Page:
Past gun violence produced few lasting changes in Florida, but the Parkland mass shooting has prompted swift new laws and a high-profile committee that is generating action.
When 14 students and three staff members were gunned down Feb. 14 at Marjory Stoneman Douglas High School near Fort Lauderdale, the state quickly raised the age for buying a rifle from 18 to 21, tightened other laws and formed a panel to investigate shortcomings in law enforcement and at the school — prompting personnel changes even before filing its initial report.
"We are starting to get some accountability" because of the commission's work, said Democratic state Rep. Jared Moskowitz, who represents the school's home city of Parkland and pushed for the commission's creation. He said its preliminary report, which is due to Gov. Rick Scott, incoming Gov. Ron DeSantis and the Legislature by Jan. 1, will give lawmakers "a rubric" for changes needed to prevent further school shootings.
That's a departure from two years ago, when the Legislature never formed an investigative commission and laws went unchanged after a gunman killed 49 people — mostly gay men — at Orlando's Pulse nightclub. A task force formed after the 2012 fatal shooting of unarmed black teenager Trayvon Martin by neighborhood watch volunteer George Zimmerman similarly produced few changes.
State Rep. Carlos Guillermo Smith, an Orlando-area Democrat who is gay, said the Legislature's Republican majority refused to call a special session after Pulse and his efforts to get funding for a memorial equal to the allocation for Stoneman Douglas' failed. House leaders have indicated that may change in the 2019 session, he said.
This time, unlike the Pulse massacre or the music festival shooting on the Las Vegas Strip in late 2017, the slayings happened on state property and involved schoolchildren. As with the Sandy Hook school shootings in Connecticut in 2012 that prompted a state ban on assault rifles, the Parkland incident spurred lawmakers and state officials into action.
School isn't a choice and shootings on school grounds resonate with everyone, said Adam Lankford, a University of Alabama criminology professor who researches mass shootings.
"By law you have to send your kids to school," he said. "People can say to themselves, 'Well I don't go to nightclubs,' but everyone's kids go to school. ... Same thing with Vegas. A lot of people don't go to concerts on the Vegas strip. That's a different world to them. But everyone can relate to the school situation."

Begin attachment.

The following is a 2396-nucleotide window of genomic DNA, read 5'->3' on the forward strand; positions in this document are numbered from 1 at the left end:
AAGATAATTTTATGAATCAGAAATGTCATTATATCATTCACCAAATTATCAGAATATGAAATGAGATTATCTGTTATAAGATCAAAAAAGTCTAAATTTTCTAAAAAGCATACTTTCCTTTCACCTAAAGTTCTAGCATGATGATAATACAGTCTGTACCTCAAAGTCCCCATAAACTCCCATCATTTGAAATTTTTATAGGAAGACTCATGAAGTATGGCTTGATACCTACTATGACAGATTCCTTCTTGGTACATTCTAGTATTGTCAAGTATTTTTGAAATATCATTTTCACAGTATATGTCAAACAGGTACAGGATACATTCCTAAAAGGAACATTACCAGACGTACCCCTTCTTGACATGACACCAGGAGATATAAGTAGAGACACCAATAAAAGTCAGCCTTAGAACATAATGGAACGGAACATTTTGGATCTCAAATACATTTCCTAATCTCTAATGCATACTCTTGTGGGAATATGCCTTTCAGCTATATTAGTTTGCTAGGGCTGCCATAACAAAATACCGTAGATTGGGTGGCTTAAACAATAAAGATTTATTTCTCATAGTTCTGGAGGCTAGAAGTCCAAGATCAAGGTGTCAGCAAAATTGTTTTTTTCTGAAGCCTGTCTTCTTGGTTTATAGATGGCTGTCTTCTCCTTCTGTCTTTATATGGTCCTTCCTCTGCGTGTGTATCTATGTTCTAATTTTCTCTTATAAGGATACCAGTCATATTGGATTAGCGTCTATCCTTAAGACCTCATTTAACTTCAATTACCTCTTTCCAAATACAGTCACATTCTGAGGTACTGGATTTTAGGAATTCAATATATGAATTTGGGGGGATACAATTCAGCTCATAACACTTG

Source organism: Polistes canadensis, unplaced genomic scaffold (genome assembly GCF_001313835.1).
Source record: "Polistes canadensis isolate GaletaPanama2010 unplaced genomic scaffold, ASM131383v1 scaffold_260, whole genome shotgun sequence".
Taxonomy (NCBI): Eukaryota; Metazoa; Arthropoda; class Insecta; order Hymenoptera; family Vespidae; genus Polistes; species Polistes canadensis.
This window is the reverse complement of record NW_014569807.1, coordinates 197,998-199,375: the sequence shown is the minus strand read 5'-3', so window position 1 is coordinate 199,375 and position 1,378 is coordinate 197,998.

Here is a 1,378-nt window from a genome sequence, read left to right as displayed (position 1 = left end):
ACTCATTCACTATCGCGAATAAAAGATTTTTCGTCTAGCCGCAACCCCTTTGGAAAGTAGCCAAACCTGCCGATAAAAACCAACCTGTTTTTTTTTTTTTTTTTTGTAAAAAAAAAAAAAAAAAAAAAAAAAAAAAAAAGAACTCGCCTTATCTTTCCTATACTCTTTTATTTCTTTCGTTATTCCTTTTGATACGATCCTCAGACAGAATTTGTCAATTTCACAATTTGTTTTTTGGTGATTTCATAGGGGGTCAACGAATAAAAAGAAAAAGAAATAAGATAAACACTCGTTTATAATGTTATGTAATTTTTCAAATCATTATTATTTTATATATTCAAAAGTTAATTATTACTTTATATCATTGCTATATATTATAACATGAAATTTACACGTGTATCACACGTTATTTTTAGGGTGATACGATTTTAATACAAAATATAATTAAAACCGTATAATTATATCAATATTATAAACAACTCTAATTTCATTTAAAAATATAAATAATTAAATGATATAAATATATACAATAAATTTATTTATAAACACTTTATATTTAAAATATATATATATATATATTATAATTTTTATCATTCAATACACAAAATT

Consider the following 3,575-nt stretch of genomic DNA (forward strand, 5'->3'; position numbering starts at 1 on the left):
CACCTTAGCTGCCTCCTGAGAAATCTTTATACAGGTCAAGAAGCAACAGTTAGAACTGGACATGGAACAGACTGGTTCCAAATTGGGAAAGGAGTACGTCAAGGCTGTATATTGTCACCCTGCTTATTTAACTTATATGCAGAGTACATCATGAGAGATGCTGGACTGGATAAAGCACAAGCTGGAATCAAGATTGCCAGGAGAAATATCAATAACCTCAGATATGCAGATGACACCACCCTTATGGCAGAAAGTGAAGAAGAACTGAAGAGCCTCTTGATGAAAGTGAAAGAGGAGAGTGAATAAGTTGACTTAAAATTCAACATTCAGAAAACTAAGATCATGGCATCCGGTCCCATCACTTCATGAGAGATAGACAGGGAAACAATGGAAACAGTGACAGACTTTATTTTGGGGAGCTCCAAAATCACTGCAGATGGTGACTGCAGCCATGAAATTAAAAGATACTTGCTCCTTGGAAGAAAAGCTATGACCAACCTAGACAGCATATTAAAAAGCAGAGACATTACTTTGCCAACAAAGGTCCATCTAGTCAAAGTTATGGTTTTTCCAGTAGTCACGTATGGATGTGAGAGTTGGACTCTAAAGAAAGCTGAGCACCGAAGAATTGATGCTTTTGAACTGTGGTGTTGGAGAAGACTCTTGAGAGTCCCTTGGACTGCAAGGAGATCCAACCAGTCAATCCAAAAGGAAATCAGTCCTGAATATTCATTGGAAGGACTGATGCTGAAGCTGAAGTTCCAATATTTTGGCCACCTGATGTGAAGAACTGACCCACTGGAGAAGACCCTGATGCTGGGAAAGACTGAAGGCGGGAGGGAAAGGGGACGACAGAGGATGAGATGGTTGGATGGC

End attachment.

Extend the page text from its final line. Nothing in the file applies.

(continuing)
State Senate President Bill Galvano said government has a higher responsibility to respond when the victims were under government care than if they were on private property. He acknowledged that commissions often are set up in lieu of legislative action but this one clearly was intended to generate legislative action.
The Marjory Stoneman Douglas High School Public Safety Commission's 15 members — high-ranking law enforcement, education and mental health officials, a legislator and the fathers of two slain students — say they are motivated to honor the massacre victims.
Pinellas County Sheriff Bob Gualtieri, the panel's chairman, said its stature comes from being "very fact-based in our investigation."
"That has given people credible knowledge and we don't even have our report out," he said.
The panel began meeting in April with presentations on school safety, student diversion programs, police communications and mental health laws. The panel's investigators interviewed school officials and teachers, students, law enforcement officers and counselors who worked with suspect Nikolas Cruz.
That slowly built until two weeks ago, when a presentation by detectives laid out what allegedly happened before, during and after the shooting. That included concerns about Cruz's behavior when he attended Stoneman Douglas in 2016, his actions on Feb. 14 and the response by individual law enforcement officers, including some Broward deputies who appeared to freeze. The panel had privately viewed graphic security video taken during the shooting.
"Videos that I can never, frankly, unsee; things that I will have to live with the rest of my life," said Democratic state Sen. Lauren Book, a panel member who represents Parkland. "But that is only half of what (the victims') families are going through."
Two Broward County sheriff's officials are off their jobs and four school administrators were reassigned after allegations of malfeasance at the Nov. 15 presentation.
Tony Montalto, president of Stand with Parkland, which represents the families of the slain, said the commission has done a good job, but it is frustrating that high-ranking officials, including School Superintendent Robert Runcie and Broward Sheriff Scott Israel, remain in office.
"When you see the evidence that was presented and see so many parts failed at different levels in those two organizations, you have to turn not only to the people who failed to do the job, but to the leaders," said Montalto, whose 14-year-old daughter Gina died in the shooting.
Cruz, now 20, has pleaded not guilty, but his lawyers have said he would plead guilty in exchange for a life sentence. Prosecutors are seeking the death penalty.